by Becky Corbin
Becky is the Life Launch OKC Program Manager. She connects young adults from hard places with small groups of trained, committed, adult volunteers who care.
THE "HARD PLACES"
Life Launch serves a demographic best defined as “young adults from hard places.” Those hard places are multifaceted and interconnected. They include:
- systemic poverty
- racial inequality
- a flawed incarceration system
- generational patterns of addiction
- broken families
- poor educational and economic opportunities
- a lack of resources and essential connections that are necessary in order to meet their basic needs
To see a young adult move from “hard places” to “thriving” would mean he or she has the basic tools necessary to meet physical, relational, and spiritual needs.
Similar to the hard places that have shaped the lives of our young adults, thriving is also a multilayered web. We begin to build this web around them through stabilizing relationships.
Some aspects of thriving that we often see missing in the lives of our young adults are:
- access to safe housing
- stable employment
- consistent transportation
- healthy relationships
- enough food to make it through the day
- the opportunity to better their circumstances through education
The relationships we foster through Life Launch are a piece of this puzzle. But in order to become independent and thriving, these young adults are faced with a mountain to climb.
I write this as someone privileged to be an observer rather than a member of this group. I was born somewhere on the side of this mountain. Resources were readily provided to me. I had the means to fill my stomach, attend school, and always had a safe place to sleep. So to reach a place of stability and culturally defined success, I have had little climbing to do without readily available support.
”But for many of our young adults, reaching a place of independence as a healthy member of society means not only climbing from the base of this mountain, but first digging themselves out of the ground.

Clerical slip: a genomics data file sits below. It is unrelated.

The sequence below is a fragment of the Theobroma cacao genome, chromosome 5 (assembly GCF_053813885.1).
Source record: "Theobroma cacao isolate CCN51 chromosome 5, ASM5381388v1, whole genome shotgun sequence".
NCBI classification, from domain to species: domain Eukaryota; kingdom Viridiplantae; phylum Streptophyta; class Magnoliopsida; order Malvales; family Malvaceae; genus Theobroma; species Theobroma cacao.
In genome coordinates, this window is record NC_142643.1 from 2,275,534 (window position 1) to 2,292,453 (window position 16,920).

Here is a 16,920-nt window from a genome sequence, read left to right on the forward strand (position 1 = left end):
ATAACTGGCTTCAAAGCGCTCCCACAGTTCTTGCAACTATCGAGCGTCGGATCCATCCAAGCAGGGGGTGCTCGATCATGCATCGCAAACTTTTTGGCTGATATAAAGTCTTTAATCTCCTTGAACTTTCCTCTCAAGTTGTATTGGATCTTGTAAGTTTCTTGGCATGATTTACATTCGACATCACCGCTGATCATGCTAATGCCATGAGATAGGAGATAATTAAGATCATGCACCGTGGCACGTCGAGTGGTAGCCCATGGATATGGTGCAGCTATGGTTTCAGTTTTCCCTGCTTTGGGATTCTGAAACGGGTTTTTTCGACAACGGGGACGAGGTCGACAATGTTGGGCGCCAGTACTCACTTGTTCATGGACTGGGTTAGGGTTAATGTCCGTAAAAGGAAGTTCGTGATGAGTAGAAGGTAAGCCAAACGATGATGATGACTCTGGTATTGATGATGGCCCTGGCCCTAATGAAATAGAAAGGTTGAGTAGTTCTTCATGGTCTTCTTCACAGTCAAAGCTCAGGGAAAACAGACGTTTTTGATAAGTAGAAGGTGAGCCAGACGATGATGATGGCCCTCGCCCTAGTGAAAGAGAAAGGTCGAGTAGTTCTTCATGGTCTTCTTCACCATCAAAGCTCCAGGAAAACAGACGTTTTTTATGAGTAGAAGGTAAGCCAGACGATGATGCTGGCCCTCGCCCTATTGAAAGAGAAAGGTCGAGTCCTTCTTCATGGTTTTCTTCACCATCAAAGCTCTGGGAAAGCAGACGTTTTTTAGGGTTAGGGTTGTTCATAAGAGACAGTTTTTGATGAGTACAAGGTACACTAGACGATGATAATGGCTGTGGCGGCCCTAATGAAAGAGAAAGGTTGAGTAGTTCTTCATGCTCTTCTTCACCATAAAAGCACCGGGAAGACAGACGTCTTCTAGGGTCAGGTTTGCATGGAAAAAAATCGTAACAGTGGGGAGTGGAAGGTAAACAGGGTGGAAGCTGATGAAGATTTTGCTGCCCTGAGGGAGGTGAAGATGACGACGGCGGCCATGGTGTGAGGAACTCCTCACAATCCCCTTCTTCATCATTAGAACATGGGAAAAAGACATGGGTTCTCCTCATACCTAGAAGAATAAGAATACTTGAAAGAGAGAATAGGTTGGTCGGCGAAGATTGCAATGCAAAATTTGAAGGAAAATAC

They were born into broken social systems and have been buried by difficult circumstances. And now they have been crushed with little hope to improve their situation. The promise of independence and autonomy is taken from them by the difficult circumstances and lack of resources.
Typically, the mountain is too high for them to climb without the help of others or some greater interruption of these cycles.
In a country that celebrates and pursues individual freedom, it is easy to settle into a mindset of complete autonomy. We can all fall into an “arms race” for resources to establish the independent well-being of ourselves or our families.
But I would argue that the Bible proposes a radically different picture of freedom. Biblical freedom is found in laying yourself down, that you may inherit the life of Jesus and the hope of his Kingdom built on love and sacrifice.
”True freedom as modeled by Jesus is not the gathering of resources, but the act of laying them down.
Rather than standing atop our own mountains, I believe we are called to steward our own place with humility and freely give the resources that helped us succeed. In this way, we serve others, and see that they too reach a place of thriving.
In order to see independence and autonomy spread to those in our communities, we must lay aside what accolades we stand on. We must climb down from our mountains to show others the way. And we must lend a helping hand through the rocky stretches.
As we seek the end of generational cycles of brokenness and equip those in need with necessary resources, freedom is celebrated and expanded.
The independence we desire for our young adults is counterintuitive to the solitary concepts most associated with freedom and autonomy- it does not look like a man alone atop a mountain. Rather, the independence we desire is a smaller part of what human thriving looks like, which is both unique for each of our young adults and heavily reliant upon the relational investment of those around them.
In order to experience true independence, our young adults need the stable relational support of safe, unpaid adults.
To see freedom progress and witness human flourishing, I would argue that we need each other and the laid-down-love Jesus modeled for us. Scott Erickson, an artist and author, best summarizes these concepts in the statement, “Love’s ultimate goal is the freedom of self-emptying… the capacity to give up one’s own interest for the benefit of others”.
”In celebration of our Independence Day, I ask that you consider how your independence is serving those around you. Has your thriving brought about the thriving of others?